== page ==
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  1. Evaluation Summary:

    The study is of interest to researchers in the field of cell biology, especially mechanosensing. The work identifies a new context to evaluate the activity of MSL proteins in mechanosensing by identifying two novel suppressors of MSL10 as components of the ER-PM contact sites (EPCS). The work has significance for both the plant and the animal science community providing the basics for various avenues of further research in the area of mechanobiology.

    (This preprint has been reviewed by eLife. We include the public reviews from the reviewers here; the authors also receive private feedback with suggested changes to the manuscript. Reviewer #1 and Reviewer #2 agreed to share their name with the authors.)

  2. Reviewer #1 (Public Review):

    Codjoe and colleagues report a combined proteomic and genetic analysis of MSL protein function in the context of mechanosensing in Arabidopsis leaf epidermis. The study identifies MSL10 as being associated with proteins residing in ER-PM contact sites (EPCSs). This is a novel and interesting observation and offers a new context in which to evaluate MSL activity in mechanosensing. It is striking that genetic suppressor analysis of a gain of function msl10 allele also identifies two components of EPCSs as suppressors.

    This firmly associates MSL10 with EPCS. However, beyond this association, the study does not identify a clear mechanism of action or even relevance of EPCS localization or relevance of the MSL10/VAP27/SYT1 interaction. There is some indication based on synthetic lethality between msl10 loss of function and VAP27 or SYT1 overexpression that the interaction is relevant, but most direct assays for localization are negative. As a consequence, there is much interesting speculation in the discussion, but I find this somewhat unsatisfying.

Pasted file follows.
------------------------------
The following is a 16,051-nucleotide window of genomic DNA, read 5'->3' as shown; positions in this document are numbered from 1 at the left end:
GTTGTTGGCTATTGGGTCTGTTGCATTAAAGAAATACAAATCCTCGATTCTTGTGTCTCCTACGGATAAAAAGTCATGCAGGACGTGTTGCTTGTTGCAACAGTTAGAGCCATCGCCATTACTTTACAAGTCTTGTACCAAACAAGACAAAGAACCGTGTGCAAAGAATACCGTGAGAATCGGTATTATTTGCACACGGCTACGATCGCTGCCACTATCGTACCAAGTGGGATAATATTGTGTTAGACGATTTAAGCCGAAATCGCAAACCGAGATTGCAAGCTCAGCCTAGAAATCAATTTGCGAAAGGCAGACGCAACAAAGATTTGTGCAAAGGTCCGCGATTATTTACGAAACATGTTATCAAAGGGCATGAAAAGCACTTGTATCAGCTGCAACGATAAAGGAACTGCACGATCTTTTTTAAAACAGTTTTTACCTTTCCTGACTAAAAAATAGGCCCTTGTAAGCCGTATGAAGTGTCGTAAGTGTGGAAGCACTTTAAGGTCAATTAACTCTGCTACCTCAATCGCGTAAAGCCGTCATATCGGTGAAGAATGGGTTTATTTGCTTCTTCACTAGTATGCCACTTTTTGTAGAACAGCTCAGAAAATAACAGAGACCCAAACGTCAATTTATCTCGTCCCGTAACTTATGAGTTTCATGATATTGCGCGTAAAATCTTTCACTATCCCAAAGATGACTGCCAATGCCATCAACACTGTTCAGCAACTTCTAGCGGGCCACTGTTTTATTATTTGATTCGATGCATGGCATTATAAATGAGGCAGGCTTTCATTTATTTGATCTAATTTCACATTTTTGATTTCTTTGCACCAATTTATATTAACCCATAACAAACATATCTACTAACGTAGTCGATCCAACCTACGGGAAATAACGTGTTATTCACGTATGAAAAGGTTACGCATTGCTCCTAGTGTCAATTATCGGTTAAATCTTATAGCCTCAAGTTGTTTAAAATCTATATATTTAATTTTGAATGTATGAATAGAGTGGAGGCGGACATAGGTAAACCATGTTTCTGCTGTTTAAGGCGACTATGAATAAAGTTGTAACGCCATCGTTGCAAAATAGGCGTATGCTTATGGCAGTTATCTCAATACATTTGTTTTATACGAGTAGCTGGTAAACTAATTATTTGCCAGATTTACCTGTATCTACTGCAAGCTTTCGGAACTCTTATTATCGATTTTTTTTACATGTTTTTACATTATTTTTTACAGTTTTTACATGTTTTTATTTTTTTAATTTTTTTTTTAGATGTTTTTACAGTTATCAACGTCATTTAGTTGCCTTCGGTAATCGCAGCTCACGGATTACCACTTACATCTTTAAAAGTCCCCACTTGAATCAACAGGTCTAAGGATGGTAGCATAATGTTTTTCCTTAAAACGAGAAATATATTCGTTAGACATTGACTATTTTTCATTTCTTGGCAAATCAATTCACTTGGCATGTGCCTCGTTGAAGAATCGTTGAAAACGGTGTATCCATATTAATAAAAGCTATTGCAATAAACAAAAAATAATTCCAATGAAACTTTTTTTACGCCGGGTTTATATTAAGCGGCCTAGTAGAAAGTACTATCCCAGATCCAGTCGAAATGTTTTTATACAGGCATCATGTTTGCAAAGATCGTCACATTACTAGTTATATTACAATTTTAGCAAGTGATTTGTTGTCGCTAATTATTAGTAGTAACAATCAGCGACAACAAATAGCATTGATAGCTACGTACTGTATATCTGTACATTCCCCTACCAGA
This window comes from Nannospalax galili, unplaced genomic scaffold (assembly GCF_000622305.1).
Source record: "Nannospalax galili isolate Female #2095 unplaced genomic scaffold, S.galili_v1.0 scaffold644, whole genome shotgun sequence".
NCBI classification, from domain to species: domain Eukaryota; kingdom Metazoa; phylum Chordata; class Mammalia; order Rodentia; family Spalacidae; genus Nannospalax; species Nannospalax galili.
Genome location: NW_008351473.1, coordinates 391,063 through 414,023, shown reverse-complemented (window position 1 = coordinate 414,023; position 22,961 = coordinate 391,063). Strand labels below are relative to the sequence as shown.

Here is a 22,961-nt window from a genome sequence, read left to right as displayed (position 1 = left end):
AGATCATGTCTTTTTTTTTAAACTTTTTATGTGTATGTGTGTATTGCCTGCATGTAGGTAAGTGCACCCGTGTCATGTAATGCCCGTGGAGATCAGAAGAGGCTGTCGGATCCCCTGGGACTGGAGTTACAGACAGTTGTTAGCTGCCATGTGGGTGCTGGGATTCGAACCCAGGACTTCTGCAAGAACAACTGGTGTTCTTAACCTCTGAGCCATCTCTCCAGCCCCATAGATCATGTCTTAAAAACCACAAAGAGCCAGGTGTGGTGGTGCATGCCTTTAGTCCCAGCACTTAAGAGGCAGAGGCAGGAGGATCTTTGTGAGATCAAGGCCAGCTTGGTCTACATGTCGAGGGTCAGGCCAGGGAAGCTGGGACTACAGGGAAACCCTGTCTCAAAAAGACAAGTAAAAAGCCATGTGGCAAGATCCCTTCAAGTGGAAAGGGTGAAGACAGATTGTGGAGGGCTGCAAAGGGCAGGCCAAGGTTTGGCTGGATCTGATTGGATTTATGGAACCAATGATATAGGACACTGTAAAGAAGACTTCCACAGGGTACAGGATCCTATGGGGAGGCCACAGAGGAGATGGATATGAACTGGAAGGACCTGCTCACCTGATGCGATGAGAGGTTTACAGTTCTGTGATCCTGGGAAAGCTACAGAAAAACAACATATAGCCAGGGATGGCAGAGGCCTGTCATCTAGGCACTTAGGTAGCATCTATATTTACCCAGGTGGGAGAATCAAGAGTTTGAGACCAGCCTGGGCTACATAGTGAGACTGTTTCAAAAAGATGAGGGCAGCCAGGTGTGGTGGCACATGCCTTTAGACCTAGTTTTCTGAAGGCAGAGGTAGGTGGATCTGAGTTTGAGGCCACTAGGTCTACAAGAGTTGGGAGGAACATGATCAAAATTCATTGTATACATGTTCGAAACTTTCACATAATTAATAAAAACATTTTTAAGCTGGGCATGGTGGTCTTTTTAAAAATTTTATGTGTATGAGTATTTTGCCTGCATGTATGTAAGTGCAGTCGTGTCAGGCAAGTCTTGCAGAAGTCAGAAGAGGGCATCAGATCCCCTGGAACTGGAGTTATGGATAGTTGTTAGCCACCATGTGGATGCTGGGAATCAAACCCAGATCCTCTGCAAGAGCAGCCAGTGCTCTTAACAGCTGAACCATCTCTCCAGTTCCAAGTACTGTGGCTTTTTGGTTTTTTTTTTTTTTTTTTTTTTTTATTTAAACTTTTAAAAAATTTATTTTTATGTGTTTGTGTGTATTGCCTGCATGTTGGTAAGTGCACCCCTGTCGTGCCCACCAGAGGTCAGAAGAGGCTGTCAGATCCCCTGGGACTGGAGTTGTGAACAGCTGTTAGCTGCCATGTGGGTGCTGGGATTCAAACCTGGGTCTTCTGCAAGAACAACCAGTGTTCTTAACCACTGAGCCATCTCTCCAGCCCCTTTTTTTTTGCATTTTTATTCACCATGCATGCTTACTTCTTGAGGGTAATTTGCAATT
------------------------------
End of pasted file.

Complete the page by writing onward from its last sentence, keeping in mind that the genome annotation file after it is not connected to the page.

3. Reviewer #2 (Public Review):

    In this work, the authors aim to elucidate a function of the protein MSL10 within plant cells. This protein so far has only been studied on an isolated protein level or in whole plants and has been implicated in relaying mechanical information. For this, the authors wanted to find proteins interacting with MLS10 and involved in the signalling process of MSL10. The authors successfully identify novel protein interaction partners for MSL10. Some of them show a physical interaction with MSL10 whereas other proteins do not physically but show a function together with MSL10.

    Interestingly the proteins found are involved in contact sites between the plasma membrane (PM) -where MLS10 is localised- and the endoplasmic reticulum (ER). MLS10 also has an impact on the abundance of these contact sites. As these contact sites undergo some rearrangement upon mechanical pressure, the authors hypothesised that MSL10 could be involved in this response but this did not turn out to be the case.

    Overall the work leads to a discussion and a proposed model for MLS10 signalling. Despite the model not being fully proven and elucidated, the work provides the basics for various avenues of further research.